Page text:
New video footage

Watch this interesting video kindly supplied by Tim Holyoake

Brief History

The Lowfield Heath windmill first appeared on Rocque’s map of Surrey published in 1762, when a James Constable owned it. The Constable family was recorded as running a mill on Horsham Common in 1615 and mention is made of a mill being brought from there to Lowfield Heath as early as 1738.

Lowfield Heath is depicted still as open common on a plan of the Manor of Rowley surveyed in 1819. Shortly after this in 1821 the ‘Lords and Tenants of the Manor of Charlwood’ signify their consent ‘to an enclosure being made by James Constable of the wasteland of Lowfield Heath around the mill situate’ This was ratified in a deed dated 18th April 1827.

Although the mill finished work by wind sometime in the early 1880’s, Grinding continued at least until 1890, probably by the use of a set of steam driven stones in the roundhouse. A receipt dated 20th November 1890 survives from this period.

By 1934 dilapidation had crept in and by 1957 the weakened structure was wrecked in a storm.In January 1964 emergency work emergency work was carried out which included the fitting of a temporary roof & metal straps to the trestle. Between 1965 & 1971 further work was done including a new roof; rear framing; rear steps and also work on the roundhouse.

The adjacent property was demolished in the early 1980’s by which time the mill was becoming derelict once more. In 1986 the Lowfield Heath Windmill Trust was formed whose stated aim was to restore the mill to working order.

Access difficulties & concerns over the deterioration of the structure lead to the decision to move the mill to a new site was adjacent to Gatwick Zoo by kind permission of the owner Terry Thorpe. Thus with funding in place and the employ of millwright Peter Darby, dismantling began in June 1987 and by September 1987 the mill was gone!

Following restoration of the timbers and the bricks, the rebuild proper took place over the summer of 1989, commencing in May with the lowering of the crowntree onto the post. Each section was erected in the reverse order of removal and by June the side frames were in place. The front and rear frames followed, together with the windshaft and its fine tail wheel casting.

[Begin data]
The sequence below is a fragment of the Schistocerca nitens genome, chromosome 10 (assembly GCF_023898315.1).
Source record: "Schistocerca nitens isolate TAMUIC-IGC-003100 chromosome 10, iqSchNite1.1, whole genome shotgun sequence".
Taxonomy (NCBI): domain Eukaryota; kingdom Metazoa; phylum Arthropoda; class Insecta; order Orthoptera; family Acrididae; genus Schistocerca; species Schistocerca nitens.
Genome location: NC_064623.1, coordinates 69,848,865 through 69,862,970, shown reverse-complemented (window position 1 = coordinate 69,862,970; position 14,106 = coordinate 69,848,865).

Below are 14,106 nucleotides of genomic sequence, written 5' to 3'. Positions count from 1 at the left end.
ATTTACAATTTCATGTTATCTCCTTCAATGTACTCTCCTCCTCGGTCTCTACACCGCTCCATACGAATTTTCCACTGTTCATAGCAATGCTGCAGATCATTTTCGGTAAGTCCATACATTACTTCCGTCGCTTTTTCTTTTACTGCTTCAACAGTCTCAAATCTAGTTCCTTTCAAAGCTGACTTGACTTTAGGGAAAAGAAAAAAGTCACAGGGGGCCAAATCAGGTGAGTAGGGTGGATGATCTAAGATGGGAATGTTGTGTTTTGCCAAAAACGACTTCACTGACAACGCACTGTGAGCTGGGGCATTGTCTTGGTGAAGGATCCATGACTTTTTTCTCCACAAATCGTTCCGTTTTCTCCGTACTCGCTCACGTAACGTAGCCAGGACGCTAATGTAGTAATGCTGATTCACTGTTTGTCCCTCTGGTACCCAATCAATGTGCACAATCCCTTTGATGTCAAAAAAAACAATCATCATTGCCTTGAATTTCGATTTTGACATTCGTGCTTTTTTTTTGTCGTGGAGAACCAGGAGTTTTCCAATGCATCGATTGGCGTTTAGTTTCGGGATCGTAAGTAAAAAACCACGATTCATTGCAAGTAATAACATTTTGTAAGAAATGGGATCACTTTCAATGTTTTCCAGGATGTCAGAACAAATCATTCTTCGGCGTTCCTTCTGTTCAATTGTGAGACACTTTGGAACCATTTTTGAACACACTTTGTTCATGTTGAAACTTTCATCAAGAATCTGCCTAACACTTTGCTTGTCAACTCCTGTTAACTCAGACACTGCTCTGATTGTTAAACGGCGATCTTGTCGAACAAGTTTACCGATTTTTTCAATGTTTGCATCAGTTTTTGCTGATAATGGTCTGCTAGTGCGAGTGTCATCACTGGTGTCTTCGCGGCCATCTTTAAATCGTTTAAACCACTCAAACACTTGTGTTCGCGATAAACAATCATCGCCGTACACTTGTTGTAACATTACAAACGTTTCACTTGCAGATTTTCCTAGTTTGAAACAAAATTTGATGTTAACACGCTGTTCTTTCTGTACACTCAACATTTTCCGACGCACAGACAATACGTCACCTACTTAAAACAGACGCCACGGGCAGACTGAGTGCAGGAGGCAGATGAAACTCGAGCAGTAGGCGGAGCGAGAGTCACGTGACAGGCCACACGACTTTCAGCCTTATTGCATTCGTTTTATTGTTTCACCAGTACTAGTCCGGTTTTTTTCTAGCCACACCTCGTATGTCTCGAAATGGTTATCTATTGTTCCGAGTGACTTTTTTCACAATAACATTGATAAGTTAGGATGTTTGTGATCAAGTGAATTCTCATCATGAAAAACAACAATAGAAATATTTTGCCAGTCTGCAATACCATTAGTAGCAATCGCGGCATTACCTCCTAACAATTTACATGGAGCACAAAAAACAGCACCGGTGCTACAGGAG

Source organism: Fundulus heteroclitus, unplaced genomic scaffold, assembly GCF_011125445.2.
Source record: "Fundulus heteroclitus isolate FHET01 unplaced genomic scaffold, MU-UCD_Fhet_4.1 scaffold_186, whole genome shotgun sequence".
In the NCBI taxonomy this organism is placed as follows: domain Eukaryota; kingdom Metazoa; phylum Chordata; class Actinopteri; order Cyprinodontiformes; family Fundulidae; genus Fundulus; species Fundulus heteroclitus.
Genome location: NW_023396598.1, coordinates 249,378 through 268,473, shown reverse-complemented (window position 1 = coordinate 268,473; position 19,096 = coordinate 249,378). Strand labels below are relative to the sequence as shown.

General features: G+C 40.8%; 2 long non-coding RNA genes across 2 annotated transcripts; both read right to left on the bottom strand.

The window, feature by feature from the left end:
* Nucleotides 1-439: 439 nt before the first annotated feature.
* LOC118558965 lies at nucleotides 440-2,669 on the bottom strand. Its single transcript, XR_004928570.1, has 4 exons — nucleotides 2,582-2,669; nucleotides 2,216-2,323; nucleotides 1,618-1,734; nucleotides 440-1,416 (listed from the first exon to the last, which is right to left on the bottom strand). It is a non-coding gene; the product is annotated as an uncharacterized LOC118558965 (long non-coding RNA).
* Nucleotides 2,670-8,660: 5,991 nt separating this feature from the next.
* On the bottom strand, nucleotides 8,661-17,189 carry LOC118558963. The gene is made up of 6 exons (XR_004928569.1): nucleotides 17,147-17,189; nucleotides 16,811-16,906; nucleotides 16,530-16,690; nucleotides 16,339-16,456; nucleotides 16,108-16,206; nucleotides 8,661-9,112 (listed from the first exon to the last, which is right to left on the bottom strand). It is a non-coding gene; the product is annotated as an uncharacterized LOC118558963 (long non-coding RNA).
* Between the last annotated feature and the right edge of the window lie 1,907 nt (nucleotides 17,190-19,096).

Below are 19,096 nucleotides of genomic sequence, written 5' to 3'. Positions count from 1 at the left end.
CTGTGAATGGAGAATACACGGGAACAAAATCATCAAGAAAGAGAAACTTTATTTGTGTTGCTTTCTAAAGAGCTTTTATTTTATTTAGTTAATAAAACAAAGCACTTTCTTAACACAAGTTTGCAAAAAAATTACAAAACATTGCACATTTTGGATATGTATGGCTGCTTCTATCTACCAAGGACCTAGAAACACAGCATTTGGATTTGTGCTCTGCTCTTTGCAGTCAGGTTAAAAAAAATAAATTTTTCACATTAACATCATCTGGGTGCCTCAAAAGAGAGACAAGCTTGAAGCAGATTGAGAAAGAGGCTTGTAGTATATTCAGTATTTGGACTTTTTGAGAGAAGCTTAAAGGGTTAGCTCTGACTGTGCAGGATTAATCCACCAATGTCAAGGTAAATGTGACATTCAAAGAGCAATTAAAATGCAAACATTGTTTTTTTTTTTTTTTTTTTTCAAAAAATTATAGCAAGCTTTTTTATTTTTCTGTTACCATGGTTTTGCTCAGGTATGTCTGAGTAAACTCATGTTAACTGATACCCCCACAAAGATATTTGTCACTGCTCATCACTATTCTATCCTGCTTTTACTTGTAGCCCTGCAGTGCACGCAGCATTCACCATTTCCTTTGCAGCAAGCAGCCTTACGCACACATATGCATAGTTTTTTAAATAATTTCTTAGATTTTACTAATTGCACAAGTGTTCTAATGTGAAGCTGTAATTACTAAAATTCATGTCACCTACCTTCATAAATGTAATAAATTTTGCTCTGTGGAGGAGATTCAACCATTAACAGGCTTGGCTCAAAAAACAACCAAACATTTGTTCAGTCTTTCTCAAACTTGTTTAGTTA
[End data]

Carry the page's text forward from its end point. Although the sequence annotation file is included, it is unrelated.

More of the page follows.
All was completed in time for HRH Princess Alexandra to open the mill on April 10th 1990. This marked the end of the first phase of restoration - the completion of the main structure.

The following years saw sterling effort by the volunteers. Timbers for a new roundhouse roof were machined, and construction took place in November 1991 followed by doors and windows. Local oak was seasoned and fashioned into floor joists and floorboards for the roundhouse, spout and stone floors. A new rear ladder was made and many other smaller jobs too numerous to mention were completed.

.Finally the roundhouse was fitted out with display boards and an audio visual system. On the 26th June 1998 cloth was spread on the sails, the shutters closed and at 3.30pm the mill ran for the first time since 1880.

In 2003 following storm damage, new Common sails were fitted together with a replacement tail pole and the mill repainted. This year also saw the start of the last major part of the restoration – the Bolter. This is a machine to grade the flour and is being copied from a similar one in Keston Mill near Bromley.

In September 2004 and after many years of trying, the trust finally managed to secure the rescue of the remains of the machinery from Jolesfield windmill and have set-up a display within the mill grounds.

Opening times

May to August, last Sunday in each month, 14.00-17.00.

Also Heritage Open Weekend 
(Saturday & Sunday), 10.00-17.00.
(Other times by appointment.)

National Mills Weekend opening times

Sunday only, 10.00-17.00.

Peter James, tel. 01403 272664.


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